- When the shade is loose you may have to hold the shade end of the turnbuckle, whilst tightening it, to stop it twisting the shade until there is sufficient tension.
- As the tension increases you will need to use a screwdriver (or another tool) to help in turning the turnbuckle frame. Simply thread it through the frame and use it as a lever for turning.
- The correct tension for a standard shade (~100 – 150lbs / 45 – 68kgs) is when the shade is taut and there are no creases in any direction. When taut, a standard shade should flex as a single piece without rippling or flapping in the wind.
- Larger shades or those with an outer edge with steel wire threaded thru, can be tensioned even tighter (upto ~450lbs edge tension) to the extent that the whole installation should appear almost solid, and the shade like a drum.
- To avoid over tensioning standard shades, then stop when the shade is taut and only adjust further to remove any creases. This may require a bit of trial and error to get the tensioning just right but remember that this may include releasing some tension not just making everything tighter.
- As a general guide then if the creases are across a corner then that turnbuckle may need to be tighter or the turnbuckles on either side might need to be looser.
When everything is set, then tighten the locking nuts on the turnbuckles to stop them from accidentally loosening. (If your turnbuckles do not have a locking nut then threading a cable tie through the frame and through one of the eyes will also stop it turning itself loose). You should also ‘nip up’ (tighten just a bit past hand tight) the shackles with a tool to also ensure they do not come loose.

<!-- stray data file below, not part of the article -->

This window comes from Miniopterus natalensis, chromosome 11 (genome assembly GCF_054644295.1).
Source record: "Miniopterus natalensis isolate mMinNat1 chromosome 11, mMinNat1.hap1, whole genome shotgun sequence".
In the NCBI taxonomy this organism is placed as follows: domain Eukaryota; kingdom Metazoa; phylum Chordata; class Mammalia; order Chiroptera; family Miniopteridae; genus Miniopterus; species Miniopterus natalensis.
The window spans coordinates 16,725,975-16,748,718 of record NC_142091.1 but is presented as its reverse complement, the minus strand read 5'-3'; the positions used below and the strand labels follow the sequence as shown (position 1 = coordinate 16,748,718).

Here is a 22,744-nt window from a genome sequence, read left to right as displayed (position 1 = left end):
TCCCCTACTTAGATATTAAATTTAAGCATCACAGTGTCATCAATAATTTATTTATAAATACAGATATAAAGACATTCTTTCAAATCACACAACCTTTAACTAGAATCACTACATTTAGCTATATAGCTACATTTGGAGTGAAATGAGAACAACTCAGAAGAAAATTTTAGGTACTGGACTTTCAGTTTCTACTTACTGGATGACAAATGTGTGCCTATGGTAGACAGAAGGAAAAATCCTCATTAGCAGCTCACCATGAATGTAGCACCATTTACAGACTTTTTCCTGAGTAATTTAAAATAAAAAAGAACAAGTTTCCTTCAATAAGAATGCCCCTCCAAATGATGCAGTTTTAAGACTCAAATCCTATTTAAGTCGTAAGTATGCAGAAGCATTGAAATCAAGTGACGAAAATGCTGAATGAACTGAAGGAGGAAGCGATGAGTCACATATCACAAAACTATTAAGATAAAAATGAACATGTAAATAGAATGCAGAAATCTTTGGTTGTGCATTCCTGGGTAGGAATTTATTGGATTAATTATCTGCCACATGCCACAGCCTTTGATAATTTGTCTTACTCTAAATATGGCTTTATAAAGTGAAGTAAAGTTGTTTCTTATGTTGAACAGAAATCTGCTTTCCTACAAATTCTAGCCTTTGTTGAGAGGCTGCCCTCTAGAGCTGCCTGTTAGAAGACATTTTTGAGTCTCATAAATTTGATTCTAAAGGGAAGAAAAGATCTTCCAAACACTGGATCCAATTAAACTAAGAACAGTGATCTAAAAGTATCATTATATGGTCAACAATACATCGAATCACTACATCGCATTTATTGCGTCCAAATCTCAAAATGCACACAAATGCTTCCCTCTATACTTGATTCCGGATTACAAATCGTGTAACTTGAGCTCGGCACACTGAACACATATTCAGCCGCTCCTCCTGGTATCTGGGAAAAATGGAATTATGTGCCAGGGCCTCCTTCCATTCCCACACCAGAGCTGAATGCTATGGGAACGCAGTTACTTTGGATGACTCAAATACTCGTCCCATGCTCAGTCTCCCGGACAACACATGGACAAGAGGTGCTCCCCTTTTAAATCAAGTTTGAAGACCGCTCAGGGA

Note: Turnbuckles will allow you to generate a massive amount of tension. Do not simply tighten them to their max as this may be overtightening the material.
Care / Maintenance
- In most cases, the shade’s are not designed to be left up in high winds and the quality of the installation and the material chosen will reflect what wind speed this may be.
- Even shades that say they are permeable (let water through) will suffer in torrential downpours if installed horizontally with no changes in height. Yes, they will drain but during the heavy rain they can pool water that is landing faster than it drains.
- Clearing / Cleaning the shades once a season to avoid a build-up of leaves dust or other debris that will clog the mesh.
- The shades are not meant to support snow! The additional loads of even a few inches of snow, when the material is cold can cause damage.
- Cleaning of most shades should be done without the use of abrasives or strong cleaning chemicals. Where the shade may have anti-bicrobial, fire retardent etc treatments the chemicals and harsh rubbing may have an adverse affect. The best thing is to soak the shade in a gentle cleaning solution and then hose it off. (Not pressure washing)
- If you do not wish to take the shade down then simply spraying water from the underside and wiping with a soft soapy cloth to move/loosen any debris should help keep it in great condition.
Your awesome new shade should keep you protected from the sun and staying cool in the shade for many years to come. Where I am only using mine for sun shade during the summer months, I plan to take mine down and to store it to increase its longevity and avoiding unnecessary exposure to the sun.
Bonus – Check Out How to Install a Sun Shade Post
or see our Frequently Asked Questions – Shade Sails for further advice.